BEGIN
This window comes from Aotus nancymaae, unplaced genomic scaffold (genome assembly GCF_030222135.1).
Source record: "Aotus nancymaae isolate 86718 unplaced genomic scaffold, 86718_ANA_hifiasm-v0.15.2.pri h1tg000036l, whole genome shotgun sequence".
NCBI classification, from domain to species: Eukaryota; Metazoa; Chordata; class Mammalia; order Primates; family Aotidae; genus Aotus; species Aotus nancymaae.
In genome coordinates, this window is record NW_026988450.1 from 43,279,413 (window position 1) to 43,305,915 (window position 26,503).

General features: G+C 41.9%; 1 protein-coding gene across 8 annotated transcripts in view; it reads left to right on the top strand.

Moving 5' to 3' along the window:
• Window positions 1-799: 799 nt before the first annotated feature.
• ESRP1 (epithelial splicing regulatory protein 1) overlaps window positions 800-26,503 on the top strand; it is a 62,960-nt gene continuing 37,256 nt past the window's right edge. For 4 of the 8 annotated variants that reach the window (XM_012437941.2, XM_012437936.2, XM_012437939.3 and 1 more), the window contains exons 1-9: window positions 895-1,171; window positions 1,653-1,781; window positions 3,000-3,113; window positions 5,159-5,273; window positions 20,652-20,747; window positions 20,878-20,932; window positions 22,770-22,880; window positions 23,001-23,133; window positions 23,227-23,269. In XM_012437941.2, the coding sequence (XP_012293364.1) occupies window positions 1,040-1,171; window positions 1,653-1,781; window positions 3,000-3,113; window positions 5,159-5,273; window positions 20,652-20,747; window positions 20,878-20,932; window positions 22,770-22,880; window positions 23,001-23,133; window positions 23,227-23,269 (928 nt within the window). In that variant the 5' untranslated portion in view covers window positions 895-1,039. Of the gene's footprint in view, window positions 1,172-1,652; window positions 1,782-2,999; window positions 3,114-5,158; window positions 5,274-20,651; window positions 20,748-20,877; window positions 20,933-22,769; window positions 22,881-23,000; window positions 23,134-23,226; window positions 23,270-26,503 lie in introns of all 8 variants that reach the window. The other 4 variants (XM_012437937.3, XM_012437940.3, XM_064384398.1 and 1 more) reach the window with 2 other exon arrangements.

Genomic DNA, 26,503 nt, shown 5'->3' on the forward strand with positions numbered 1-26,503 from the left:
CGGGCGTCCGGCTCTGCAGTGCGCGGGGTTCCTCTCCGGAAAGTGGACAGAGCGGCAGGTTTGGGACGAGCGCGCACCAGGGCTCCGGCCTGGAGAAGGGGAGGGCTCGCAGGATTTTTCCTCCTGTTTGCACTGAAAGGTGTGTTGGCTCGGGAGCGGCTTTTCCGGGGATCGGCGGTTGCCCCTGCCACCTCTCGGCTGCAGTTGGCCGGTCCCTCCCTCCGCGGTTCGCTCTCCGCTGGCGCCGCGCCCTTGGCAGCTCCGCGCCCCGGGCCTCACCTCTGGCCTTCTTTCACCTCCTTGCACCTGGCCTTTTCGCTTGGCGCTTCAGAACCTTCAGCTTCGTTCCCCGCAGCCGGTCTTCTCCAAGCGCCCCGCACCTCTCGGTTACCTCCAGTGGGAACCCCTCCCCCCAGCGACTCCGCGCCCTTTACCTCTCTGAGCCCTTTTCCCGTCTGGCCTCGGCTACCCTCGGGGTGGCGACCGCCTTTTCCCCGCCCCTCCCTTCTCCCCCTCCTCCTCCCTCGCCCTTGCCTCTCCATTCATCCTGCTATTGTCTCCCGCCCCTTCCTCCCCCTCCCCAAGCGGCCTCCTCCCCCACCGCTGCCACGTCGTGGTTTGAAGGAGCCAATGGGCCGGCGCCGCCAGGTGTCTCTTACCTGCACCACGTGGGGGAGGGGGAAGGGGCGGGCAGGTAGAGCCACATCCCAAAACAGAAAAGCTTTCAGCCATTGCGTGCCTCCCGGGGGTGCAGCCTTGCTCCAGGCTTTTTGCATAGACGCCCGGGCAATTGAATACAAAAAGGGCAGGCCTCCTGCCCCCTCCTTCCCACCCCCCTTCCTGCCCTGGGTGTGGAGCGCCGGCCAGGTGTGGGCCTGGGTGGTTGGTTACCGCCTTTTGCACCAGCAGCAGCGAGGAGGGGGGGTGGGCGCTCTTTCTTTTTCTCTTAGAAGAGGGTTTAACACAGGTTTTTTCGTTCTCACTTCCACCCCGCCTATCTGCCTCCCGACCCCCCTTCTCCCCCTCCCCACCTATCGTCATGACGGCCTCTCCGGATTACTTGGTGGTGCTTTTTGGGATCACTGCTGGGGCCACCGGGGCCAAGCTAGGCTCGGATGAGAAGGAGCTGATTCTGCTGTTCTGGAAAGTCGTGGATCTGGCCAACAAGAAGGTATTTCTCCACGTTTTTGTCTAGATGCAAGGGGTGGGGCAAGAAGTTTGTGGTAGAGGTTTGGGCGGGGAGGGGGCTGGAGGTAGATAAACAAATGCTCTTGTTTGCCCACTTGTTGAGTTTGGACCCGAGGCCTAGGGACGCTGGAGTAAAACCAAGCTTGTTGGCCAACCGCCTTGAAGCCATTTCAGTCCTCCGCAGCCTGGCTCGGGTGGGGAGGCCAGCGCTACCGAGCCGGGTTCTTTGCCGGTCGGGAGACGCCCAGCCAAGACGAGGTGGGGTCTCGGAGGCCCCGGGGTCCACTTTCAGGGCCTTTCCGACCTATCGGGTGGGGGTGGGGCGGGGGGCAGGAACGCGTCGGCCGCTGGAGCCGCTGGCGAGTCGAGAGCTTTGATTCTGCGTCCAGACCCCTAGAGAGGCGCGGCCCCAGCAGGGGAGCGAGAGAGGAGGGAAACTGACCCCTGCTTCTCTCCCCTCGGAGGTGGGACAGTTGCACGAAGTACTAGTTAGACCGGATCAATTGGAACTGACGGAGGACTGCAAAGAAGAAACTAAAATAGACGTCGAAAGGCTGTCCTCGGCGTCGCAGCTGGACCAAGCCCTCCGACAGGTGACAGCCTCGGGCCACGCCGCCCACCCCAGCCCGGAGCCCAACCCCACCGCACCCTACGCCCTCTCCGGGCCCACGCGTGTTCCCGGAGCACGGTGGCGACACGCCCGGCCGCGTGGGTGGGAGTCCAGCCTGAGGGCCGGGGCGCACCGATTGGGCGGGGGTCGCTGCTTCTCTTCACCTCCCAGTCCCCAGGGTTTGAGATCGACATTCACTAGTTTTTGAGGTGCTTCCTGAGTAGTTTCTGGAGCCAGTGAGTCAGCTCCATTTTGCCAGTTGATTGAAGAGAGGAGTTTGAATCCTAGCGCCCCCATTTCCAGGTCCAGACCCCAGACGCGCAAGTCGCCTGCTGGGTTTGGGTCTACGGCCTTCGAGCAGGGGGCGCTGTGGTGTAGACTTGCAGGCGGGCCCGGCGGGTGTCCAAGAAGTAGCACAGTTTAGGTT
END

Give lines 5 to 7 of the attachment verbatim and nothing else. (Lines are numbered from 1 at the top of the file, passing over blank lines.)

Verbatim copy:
General features: G+C 41.9%; 1 protein-coding gene across 8 annotated transcripts in view; it reads left to right on the top strand.

Moving 5' to 3' along the window:
• Window positions 1-799: 799 nt before the first annotated feature.